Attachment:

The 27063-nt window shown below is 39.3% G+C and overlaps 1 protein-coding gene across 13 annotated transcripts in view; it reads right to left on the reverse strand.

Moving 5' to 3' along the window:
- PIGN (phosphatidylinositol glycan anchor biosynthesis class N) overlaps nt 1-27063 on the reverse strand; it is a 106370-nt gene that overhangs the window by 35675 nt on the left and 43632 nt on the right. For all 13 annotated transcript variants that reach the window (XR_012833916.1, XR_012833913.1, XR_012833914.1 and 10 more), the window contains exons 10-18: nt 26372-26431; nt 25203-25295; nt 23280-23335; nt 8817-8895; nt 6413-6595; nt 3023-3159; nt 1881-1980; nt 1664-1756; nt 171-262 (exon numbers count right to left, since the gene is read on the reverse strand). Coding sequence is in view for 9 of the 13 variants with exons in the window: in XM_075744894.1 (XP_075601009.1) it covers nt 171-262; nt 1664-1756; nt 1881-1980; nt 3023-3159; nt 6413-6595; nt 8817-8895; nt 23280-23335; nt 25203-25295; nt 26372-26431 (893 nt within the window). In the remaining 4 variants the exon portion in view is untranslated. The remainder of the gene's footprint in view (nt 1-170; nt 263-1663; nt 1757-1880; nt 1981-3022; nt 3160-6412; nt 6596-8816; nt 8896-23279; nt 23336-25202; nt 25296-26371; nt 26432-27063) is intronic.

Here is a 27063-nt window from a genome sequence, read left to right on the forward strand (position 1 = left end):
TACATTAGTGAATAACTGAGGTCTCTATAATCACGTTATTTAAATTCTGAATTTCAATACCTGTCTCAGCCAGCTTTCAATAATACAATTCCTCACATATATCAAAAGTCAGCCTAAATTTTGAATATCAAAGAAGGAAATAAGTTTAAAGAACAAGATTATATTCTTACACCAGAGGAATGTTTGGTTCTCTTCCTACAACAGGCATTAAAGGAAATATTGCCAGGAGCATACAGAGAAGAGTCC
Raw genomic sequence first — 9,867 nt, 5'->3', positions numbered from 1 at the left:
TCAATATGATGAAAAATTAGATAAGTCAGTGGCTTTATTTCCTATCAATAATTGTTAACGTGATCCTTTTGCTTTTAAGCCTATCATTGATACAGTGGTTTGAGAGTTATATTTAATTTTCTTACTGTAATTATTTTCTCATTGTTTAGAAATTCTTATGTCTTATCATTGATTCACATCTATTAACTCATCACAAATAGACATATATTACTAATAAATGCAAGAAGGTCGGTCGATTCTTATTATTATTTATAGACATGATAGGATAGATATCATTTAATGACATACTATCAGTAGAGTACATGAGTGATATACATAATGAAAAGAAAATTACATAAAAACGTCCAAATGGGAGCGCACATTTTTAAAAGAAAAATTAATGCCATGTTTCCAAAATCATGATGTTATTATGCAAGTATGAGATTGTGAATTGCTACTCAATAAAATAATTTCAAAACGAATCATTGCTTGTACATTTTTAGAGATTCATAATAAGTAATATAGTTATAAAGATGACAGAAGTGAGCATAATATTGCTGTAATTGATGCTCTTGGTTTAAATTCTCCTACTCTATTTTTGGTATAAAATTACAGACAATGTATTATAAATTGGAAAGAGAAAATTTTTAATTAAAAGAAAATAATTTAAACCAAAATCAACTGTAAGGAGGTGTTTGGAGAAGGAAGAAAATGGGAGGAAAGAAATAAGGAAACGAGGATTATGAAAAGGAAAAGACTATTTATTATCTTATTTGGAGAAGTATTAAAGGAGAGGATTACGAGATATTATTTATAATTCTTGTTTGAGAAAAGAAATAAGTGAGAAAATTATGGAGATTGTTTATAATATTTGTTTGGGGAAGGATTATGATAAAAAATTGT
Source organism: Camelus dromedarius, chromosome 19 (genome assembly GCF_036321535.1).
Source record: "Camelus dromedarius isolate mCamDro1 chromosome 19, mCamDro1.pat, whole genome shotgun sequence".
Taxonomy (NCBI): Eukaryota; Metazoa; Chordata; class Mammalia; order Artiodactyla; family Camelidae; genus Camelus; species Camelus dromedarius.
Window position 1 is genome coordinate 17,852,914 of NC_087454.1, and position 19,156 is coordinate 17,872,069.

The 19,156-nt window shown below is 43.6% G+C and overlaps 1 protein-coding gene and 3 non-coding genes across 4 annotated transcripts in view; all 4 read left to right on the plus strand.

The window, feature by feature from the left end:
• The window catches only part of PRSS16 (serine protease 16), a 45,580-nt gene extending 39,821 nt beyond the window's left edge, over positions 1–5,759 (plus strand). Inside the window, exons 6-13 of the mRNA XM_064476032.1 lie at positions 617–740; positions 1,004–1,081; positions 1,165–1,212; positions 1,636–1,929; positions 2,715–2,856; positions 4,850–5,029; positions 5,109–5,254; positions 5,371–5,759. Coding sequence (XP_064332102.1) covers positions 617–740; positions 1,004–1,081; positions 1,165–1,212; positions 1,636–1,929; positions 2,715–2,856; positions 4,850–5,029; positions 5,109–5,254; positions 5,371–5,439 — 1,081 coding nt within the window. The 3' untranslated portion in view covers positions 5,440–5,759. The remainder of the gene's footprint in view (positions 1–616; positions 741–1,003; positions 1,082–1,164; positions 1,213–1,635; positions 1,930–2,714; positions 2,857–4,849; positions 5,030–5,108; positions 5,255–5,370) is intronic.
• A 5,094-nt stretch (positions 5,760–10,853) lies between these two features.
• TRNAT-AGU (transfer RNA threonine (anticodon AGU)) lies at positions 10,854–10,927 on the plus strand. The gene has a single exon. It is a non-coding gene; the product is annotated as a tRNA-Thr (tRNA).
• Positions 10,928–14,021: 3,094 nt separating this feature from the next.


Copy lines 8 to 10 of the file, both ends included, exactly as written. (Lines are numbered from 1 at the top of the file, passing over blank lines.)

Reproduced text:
Source organism: Camelus dromedarius, chromosome 19 (genome assembly GCF_036321535.1).
Source record: "Camelus dromedarius isolate mCamDro1 chromosome 19, mCamDro1.pat, whole genome shotgun sequence".
Taxonomy (NCBI): Eukaryota; Metazoa; Chordata; class Mammalia; order Artiodactyla; family Camelidae; genus Camelus; species Camelus dromedarius.